Director of services Billy Dunne explained that the estimate on restoring infrastructure will be put through for funding under the minor works scheme as soon as possible. According to the report, Galway city has been identified as a flood risk area in the Western Catchment Flood Risk Assessment and Management Programme and that as a result any long term flood defence systems will be addressed under this programme. A final report is due for completion by the end of 2015/early 2016 and surveys of beaches in Salthill will take place in February 2014 to develop beach profiling. A wave over-topping model is also due for completion this coming June. These will inform the development of permanent flood defence systems for Salthill and Galway city.
Councillors call for flood barrier at Fishmarket Quay
“This was a council working for the people of the city,” said Cllr Terry O’Flahery who called for a temporary wall to be constructed in the Fishmarket Quay area to deal with the flooding. Backing this, Cllr Niall McNelis whose own business Claddagh and Celtic Jewellery finally re-opened on Monday following flood damage, advised the council to assess the costs incurred by businesses in Salthill and the city centre, some of which are still closed.
Cllr Billy Cameron suggested installing barriers at Fishmarket Quay similar to those currently being used in Waterford and which are “unobtrusive and built into the environment”. In relation to the flooding of businesses in Lower Salthill such as Mortons, Cllr Cameron added: “Years ago water came in as far as the Crescent and Sea Road. A lot of that land was reclaimed from the sea and the sea is reclaiming it back.”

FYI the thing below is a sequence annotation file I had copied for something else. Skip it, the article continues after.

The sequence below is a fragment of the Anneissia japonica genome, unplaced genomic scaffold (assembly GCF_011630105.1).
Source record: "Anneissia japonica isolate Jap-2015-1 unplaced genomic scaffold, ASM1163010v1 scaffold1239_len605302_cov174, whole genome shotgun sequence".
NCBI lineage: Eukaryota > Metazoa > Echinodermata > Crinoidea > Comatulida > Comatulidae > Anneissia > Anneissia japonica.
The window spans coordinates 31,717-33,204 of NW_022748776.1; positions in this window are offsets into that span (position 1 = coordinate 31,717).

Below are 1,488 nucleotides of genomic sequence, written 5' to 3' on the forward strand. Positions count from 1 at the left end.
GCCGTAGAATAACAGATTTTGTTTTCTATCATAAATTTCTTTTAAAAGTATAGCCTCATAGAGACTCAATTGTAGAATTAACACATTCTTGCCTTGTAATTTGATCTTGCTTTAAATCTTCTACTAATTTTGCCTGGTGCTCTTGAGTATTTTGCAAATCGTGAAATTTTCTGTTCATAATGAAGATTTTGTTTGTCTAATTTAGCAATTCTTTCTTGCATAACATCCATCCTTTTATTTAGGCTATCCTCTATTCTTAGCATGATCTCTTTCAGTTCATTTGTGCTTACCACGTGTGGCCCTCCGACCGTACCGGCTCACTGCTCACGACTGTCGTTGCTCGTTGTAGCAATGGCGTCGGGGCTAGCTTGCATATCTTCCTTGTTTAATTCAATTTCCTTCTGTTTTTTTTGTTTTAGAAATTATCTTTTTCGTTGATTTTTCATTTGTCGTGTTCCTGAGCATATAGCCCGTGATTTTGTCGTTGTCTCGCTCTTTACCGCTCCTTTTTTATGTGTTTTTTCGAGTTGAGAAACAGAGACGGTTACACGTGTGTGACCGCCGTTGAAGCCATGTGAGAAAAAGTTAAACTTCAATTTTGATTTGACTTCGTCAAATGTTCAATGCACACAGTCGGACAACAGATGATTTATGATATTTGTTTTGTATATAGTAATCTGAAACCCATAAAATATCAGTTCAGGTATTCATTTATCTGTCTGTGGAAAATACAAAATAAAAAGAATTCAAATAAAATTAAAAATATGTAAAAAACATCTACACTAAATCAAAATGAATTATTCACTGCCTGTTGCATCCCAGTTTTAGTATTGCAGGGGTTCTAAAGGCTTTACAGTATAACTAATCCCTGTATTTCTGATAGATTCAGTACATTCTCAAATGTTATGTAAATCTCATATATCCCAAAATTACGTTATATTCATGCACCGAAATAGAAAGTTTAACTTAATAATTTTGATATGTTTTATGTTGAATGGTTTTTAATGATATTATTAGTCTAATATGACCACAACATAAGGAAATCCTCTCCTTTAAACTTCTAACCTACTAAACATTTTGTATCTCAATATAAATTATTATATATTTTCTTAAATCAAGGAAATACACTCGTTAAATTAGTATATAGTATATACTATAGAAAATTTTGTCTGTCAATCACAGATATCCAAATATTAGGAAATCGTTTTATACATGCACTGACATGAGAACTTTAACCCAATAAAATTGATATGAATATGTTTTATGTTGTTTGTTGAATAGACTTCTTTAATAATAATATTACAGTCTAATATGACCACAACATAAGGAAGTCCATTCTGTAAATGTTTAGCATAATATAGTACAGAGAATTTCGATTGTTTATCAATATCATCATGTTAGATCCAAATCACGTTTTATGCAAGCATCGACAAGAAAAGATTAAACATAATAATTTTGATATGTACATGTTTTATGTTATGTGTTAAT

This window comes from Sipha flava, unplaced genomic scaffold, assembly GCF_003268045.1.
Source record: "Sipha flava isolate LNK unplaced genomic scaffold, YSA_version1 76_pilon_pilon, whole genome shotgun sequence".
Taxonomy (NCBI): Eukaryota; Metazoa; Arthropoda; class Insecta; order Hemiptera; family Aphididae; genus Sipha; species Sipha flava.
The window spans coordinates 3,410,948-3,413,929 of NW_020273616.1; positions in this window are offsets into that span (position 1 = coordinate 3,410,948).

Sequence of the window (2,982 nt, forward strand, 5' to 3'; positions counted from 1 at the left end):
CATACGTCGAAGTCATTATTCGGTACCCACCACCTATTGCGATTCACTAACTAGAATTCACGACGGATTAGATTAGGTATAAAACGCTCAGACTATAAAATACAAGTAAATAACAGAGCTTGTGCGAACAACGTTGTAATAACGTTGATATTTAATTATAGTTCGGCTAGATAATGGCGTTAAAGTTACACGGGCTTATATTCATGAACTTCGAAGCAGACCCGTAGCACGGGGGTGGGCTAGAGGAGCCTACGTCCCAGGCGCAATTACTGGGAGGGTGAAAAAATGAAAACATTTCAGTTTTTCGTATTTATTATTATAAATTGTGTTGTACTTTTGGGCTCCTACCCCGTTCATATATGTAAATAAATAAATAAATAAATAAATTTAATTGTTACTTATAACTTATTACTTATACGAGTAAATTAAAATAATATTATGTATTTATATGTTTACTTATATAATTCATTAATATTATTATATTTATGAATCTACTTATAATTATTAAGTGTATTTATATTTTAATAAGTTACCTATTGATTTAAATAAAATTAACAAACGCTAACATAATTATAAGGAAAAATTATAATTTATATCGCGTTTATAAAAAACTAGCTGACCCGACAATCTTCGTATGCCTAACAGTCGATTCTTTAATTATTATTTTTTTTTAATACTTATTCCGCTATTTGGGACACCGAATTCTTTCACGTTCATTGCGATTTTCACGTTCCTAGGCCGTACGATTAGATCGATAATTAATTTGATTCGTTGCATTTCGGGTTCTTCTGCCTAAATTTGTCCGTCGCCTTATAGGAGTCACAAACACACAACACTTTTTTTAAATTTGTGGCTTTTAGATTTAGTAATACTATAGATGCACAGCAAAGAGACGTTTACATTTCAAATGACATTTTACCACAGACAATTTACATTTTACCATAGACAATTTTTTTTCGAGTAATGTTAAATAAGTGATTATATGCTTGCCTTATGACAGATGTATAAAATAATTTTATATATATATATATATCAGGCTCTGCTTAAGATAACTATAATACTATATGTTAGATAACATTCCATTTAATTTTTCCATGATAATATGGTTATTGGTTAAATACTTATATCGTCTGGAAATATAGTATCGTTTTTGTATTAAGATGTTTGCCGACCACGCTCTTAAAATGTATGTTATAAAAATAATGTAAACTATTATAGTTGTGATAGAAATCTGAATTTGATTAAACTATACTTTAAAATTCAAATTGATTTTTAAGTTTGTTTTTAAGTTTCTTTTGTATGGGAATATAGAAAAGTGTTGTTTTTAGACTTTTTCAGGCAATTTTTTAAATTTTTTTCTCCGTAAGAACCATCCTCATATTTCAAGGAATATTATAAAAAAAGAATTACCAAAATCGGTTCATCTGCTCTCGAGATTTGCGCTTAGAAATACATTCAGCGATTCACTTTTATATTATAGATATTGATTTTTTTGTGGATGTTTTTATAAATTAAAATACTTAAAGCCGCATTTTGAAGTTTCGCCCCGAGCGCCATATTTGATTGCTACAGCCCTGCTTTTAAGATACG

Regarding safety concerns, Cllr Colette Connolly and Cllr Donal Lyons noted how despite the council erecting barriers, bollards, and signs some members of the public did not take notice. Cllr Lyons explained how despite the danger, people are still trying to get across the wall to access the walkway from Blackrock to Birdoo. He also proposed a motion, which was passed, asking the council to use this opportunity to install electrical ducting along the walkway in preparation for the future installation of public lighting.
Mr Dunne explained that he will be looking a temporary solution for Fishmarket Quay which can be installed when a weather alert is issued to mitigate the risk to nearby premises. He warned against doing “something on an ad hoc basis” and that the OPW is investigating flood prone areas. Regarding flooding in lower Salthill, the council will be trying to maintain flood waters on the prom by erecting barriers from the prom wall into the park. A proposal for early warning systemes is also being put together. Mr Dunne dismissed the idea of installing permanent bollards to close off dangerous areas as there is a requirement to provide access for emergency services and to properties. A motion, proposed by Cllr Lyons, was also passed calling for the council to examine more robust temporary flood defence system at Fishmarket Quay.